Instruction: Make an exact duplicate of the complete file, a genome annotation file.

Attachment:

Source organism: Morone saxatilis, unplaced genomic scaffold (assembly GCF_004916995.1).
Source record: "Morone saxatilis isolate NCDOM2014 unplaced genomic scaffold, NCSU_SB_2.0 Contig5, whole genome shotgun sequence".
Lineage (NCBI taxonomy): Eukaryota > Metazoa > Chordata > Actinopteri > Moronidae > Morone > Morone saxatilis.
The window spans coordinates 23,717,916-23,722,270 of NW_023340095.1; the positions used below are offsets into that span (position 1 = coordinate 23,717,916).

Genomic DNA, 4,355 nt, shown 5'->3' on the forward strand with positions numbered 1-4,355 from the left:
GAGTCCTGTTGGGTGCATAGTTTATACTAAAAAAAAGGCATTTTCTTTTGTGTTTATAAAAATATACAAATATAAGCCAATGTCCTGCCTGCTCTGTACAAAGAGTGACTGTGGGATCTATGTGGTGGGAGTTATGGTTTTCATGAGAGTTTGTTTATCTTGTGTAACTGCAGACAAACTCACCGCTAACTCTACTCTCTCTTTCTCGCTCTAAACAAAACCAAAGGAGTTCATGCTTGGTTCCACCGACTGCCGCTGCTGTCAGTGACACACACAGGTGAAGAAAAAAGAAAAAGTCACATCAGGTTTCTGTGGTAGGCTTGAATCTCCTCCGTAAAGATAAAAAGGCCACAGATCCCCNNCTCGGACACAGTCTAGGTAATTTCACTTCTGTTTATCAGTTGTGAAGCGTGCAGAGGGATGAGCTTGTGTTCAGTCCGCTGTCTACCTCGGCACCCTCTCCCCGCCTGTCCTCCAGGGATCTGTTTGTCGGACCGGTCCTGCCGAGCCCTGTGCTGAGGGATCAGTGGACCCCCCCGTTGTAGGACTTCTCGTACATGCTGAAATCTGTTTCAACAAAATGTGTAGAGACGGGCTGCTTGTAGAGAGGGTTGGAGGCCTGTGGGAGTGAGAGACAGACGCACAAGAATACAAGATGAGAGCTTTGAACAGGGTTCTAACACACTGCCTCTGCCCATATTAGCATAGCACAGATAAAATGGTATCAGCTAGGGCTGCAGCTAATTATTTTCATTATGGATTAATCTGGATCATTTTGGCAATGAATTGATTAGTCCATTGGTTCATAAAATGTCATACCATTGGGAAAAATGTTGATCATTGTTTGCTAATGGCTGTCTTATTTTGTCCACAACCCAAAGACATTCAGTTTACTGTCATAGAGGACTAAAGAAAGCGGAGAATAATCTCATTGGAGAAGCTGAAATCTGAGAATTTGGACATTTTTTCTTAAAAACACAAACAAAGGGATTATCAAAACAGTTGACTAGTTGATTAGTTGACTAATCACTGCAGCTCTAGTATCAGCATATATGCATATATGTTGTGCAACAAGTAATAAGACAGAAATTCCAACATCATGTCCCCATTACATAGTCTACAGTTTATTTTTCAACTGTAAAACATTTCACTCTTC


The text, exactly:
Source organism: Morone saxatilis, unplaced genomic scaffold (assembly GCF_004916995.1).
Source record: "Morone saxatilis isolate NCDOM2014 unplaced genomic scaffold, NCSU_SB_2.0 Contig5, whole genome shotgun sequence".
Lineage (NCBI taxonomy): Eukaryota > Metazoa > Chordata > Actinopteri > Moronidae > Morone > Morone saxatilis.
The window spans coordinates 23,717,916-23,722,270 of NW_023340095.1; the positions used below are offsets into that span (position 1 = coordinate 23,717,916).

Genomic DNA, 4,355 nt, shown 5'->3' on the forward strand with positions numbered 1-4,355 from the left:
GAGTCCTGTTGGGTGCATAGTTTATACTAAAAAAAAGGCATTTTCTTTTGTGTTTATAAAAATATACAAATATAAGCCAATGTCCTGCCTGCTCTGTACAAAGAGTGACTGTGGGATCTATGTGGTGGGAGTTATGGTTTTCATGAGAGTTTGTTTATCTTGTGTAACTGCAGACAAACTCACCGCTAACTCTACTCTCTCTTTCTCGCTCTAAACAAAACCAAAGGAGTTCATGCTTGGTTCCACCGACTGCCGCTGCTGTCAGTGACACACACAGGTGAAGAAAAAAGAAAAAGTCACATCAGGTTTCTGTGGTAGGCTTGAATCTCCTCCGTAAAGATAAAAAGGCCACAGATCCCCNNCTCGGACACAGTCTAGGTAATTTCACTTCTGTTTATCAGTTGTGAAGCGTGCAGAGGGATGAGCTTGTGTTCAGTCCGCTGTCTACCTCGGCACCCTCTCCCCGCCTGTCCTCCAGGGATCTGTTTGTCGGACCGGTCCTGCCGAGCCCTGTGCTGAGGGATCAGTGGACCCCCCCGTTGTAGGACTTCTCGTACATGCTGAAATCTGTTTCAACAAAATGTGTAGAGACGGGCTGCTTGTAGAGAGGGTTGGAGGCCTGTGGGAGTGAGAGACAGACGCACAAGAATACAAGATGAGAGCTTTGAACAGGGTTCTAACACACTGCCTCTGCCCATATTAGCATAGCACAGATAAAATGGTATCAGCTAGGGCTGCAGCTAATTATTTTCATTATGGATTAATCTGGATCATTTTGGCAATGAATTGATTAGTCCATTGGTTCATAAAATGTCATACCATTGGGAAAAATGTTGATCATTGTTTGCTAATGGCTGTCTTATTTTGTCCACAACCCAAAGACATTCAGTTTACTGTCATAGAGGACTAAAGAAAGCGGAGAATAATCTCATTGGAGAAGCTGAAATCTGAGAATTTGGACATTTTTTCTTAAAAACACAAACAAAGGGATTATCAAAACAGTTGACTAGTTGATTAGTTGACTAATCACTGCAGCTCTAGTATCAGCATATATGCATATATGTTGTGCAACAAGTAATAAGACAGAAATTCCAACATCATGTCCCCATTACATAGTCTACAGTTTATTTTTCAACTGTAAAACATTTCACTCTTC